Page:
The UK government is gearing up for another call on companies to help promote volunteering. While the business case is clear, the public sector should be investing resources too.
The UK government is promising continued investment in the voluntary and community sector, including a new campaign to take forward the ‘corporate challenge’, as one of the outcomes of the Comprehensive Spending Review. Announced on July 12 by Paul Boateng, the chief secretary to the Treasury, support is planned for a business-led national campaign to increase corporate community involvement as part of the 2005 UK Year of the Volunteer. Originally launched in July 2003, the ‘corporate challenge’ aims to increase employee volunteering, promote payroll giving and enhance corporate charitable activity. The initiative is being led by over 50 ‘corporate champions’. Contact Treasury on 020 7270 4558, ( http://www.hm-treasury.gov.uk)
The youth of today
On May 17 the Government launched a new body looking at ways of promoting volunteering among young people. The Russell Commission will work in partnership with voluntary groups and businesses to develop new ways of increasing the numbers of youth volunteers. Ian Russell, CE of Scottish Power, heads the Commission and is supported by an independent advisory group of young people and representatives from the voluntary, business and media sectors. The Commission’s proposals will inform the government’s National Youth Volunteering Strategy. Contact Anna Quayle, Russell Commission on 020 7035 5147, ( http://www.russellcommission.org)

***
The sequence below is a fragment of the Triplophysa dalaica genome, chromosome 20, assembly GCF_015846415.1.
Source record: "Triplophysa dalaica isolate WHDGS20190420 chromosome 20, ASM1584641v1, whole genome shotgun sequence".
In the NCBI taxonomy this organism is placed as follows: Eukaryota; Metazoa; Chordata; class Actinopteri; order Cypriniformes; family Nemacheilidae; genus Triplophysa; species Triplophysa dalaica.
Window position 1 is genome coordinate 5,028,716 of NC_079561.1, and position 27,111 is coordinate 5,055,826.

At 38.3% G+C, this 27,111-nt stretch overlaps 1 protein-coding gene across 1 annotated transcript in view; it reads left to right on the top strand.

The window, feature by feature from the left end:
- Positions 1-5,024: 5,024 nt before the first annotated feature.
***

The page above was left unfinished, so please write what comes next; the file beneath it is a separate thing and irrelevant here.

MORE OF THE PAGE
Vodafone Ireland has introduced a new Employee Volunteering Policy that offers its staff time in lieu for their volunteering efforts. The policy, launched on June 17, forms part of Vodafone Ireland’s drive to reward employees for supporting the company’s CSR goals. The company marked the launch of the policy with a Volunteering Information Day where employees had the opportunity to meet representative from a range of organisations seeking volunteers. Contact Anne-Marie Moran, Vodafone Ireland on 00 353 87 931 0200 ( http://www.vodafone.ie)
On a mission